“There’s a lot of lost things that may have a sentence about, but I have to find things that there’s more information about,” she said. “I did one of the presentations about theaters at several different assisted living facilities and there were several women who said, ‘Oh yeah, I worked there. I was in the box office’. And that’s really a great source, but if that’s all I have, it doesn’t give me a whole lot.”

“I know there are people out there. I just have to find them,” she said.

The old factories are particularly intriguing to Lambert.

“I could do a book just on the old factories, because who knew we had an underwear factory in Findlay? Toothpicks? Caskets?” she said.

Lambert has also uncovered other interesting tidbits. For example, she said, Reeves Park in Arcadia came into being because it was a stop on the interurban railway.

“And I didn’t know that the Ferris wheel that was at Reeves was brought to Riverside at one point,” she said. “And the dance halls — there were dance halls in Findlay and in Mount Blanchard.”

Another park on her list is Fahl’s Grove in Mount Blanchard.

“Fahl’s Grove was probably just a family that had a farm and they had people that would come picnic there. I just don’t know if I’m going to find much more on it,” she said.

Lambert also learned along the way that automobiles were once manufactured in Findlay by the Grant Motor Co. and Adams Trucks.

Other places of interest include:

• Mills: Waterloo Mill near Arlington; Eagle/Kirk Mill, Findlay; Steinman Lumber, Arlington/Jenera; M.L. Fassett Lumber Yard/Planing Mill, Findlay; and F.S. Pendleton Lumber, McComb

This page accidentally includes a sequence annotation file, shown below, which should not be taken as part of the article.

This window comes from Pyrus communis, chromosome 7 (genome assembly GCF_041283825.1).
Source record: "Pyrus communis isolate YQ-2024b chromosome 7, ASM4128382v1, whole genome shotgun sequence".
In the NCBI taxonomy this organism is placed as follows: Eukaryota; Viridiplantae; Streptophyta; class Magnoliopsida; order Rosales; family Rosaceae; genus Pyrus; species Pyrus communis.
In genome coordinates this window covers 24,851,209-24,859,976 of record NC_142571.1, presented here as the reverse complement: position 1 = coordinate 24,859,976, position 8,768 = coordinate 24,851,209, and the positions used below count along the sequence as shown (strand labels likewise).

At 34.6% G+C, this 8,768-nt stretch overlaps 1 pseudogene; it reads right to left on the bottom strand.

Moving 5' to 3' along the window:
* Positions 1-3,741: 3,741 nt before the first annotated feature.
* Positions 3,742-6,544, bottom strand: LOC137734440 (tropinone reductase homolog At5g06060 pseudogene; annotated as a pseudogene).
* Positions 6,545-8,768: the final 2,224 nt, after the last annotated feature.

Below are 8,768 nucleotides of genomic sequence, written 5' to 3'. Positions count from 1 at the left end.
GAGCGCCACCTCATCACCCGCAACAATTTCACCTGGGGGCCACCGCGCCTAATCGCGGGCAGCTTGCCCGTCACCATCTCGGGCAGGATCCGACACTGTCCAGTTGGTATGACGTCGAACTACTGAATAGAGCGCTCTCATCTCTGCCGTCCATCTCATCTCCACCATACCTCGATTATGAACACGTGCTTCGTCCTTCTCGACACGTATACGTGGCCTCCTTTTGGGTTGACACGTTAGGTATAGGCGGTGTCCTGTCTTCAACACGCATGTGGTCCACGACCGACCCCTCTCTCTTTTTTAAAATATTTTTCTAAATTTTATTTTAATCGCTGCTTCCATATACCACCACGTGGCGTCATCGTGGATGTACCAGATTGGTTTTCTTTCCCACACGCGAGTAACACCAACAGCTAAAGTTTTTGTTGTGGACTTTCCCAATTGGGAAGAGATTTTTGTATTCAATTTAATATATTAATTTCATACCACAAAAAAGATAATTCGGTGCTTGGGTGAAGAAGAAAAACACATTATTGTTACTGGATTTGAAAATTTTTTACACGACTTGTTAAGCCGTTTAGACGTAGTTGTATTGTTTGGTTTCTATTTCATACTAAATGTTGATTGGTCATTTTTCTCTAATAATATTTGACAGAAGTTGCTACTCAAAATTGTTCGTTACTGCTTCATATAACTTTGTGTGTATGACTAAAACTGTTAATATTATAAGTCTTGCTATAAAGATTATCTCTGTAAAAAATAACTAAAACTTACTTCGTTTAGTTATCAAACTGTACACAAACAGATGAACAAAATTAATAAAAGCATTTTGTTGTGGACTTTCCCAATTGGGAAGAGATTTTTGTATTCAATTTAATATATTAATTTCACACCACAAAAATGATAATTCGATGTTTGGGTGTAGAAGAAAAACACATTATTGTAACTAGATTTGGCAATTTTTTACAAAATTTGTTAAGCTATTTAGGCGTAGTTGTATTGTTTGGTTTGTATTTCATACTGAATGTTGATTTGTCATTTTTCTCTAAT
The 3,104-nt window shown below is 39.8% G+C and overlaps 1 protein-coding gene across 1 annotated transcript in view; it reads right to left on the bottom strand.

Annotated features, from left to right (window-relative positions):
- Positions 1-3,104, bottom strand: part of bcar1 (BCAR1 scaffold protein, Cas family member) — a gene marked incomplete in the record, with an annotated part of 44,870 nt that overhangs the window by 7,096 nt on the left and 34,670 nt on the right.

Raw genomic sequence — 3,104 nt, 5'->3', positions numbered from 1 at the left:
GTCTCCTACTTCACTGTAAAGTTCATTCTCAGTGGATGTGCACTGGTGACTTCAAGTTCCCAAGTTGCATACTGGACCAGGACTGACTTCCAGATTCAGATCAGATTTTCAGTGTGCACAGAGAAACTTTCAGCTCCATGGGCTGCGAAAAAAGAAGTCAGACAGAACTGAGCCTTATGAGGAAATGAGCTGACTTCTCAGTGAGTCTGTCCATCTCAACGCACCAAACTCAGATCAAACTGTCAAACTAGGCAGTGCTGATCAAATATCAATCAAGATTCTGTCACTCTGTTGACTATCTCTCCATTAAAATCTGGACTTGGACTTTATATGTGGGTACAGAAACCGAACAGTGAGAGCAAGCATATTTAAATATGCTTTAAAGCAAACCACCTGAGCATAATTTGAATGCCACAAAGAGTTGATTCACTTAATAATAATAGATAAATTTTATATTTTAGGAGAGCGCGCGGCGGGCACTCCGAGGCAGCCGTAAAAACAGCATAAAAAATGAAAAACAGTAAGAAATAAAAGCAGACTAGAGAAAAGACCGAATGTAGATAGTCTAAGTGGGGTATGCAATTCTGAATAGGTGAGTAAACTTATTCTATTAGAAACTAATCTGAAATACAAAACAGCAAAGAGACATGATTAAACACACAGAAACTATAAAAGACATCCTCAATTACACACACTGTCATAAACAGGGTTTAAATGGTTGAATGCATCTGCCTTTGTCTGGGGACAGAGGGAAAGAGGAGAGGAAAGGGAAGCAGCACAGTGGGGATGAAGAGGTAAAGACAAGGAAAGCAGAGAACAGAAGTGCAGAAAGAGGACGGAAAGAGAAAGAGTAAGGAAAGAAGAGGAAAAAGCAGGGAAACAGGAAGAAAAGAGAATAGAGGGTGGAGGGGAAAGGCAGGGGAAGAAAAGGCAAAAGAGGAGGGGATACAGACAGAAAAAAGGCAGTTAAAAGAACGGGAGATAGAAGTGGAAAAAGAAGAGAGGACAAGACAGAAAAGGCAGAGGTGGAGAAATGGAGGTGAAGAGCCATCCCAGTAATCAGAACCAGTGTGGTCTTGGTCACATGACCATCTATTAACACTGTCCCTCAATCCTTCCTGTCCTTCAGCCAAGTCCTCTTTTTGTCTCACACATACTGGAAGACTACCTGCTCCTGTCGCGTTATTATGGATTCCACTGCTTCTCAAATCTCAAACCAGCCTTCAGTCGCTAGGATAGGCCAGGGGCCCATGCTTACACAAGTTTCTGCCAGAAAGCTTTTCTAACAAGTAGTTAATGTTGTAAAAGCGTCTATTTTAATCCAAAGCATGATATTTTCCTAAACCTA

• Dairies: Plain View Dairy, Arlington/Jenera; San-A-Pure Dairy and East View Jersey Farm, Findlay; Pure Milk & Dairy/Homestead, Mount Blanchard

• Hatcheries: Davis Poultry, Arlington; Neuhaus Hatchery, Findlay; Modern Hatchery, Mount Blanchard

• Stockyards: Beef Hoist Factory, Findlay; any others in Hancock County

• Glass factories: Dalzell, Gilmore & Leighton Glass Co., Bell Pottery, Findlay; Cadillac Glass Co., McComb

• Brick/tile factories: Cement Tile Factory, Arlington; Hancock Brick and Tile, Findlay; Tile Mill, Rawson

• Unusual factories: American Mask Factory, DWG Cigar Factory, Boss Gloves and Glessner Medicines

• Furniture making/selling: Diller’s/Bennett’s Furniture, McComb; Dietsch’s Church Furniture, Findlay

• Theaters: Casto/Globe and Amanda Drive-In, Arlington; Whisler Hall, Benton Ridge; Pastime Theater and/or bandstand, Jenera; Edgewood Dance Hall, Mount Blanchard

• Also schools in any of the county communities, street cars and the interurban, railroad depots and opera houses

In addition to personal stories, Lambert is looking for memorabilia, newspaper articles and photographs connected with these places. And while the project seems to be a bit overwhelming in its current state, Lambert believes it’s an important one.

“I just think it needs to be passed on before it’s lost,” she said.

Anyone with information can contact her via email at

Wolf: 419-427-8419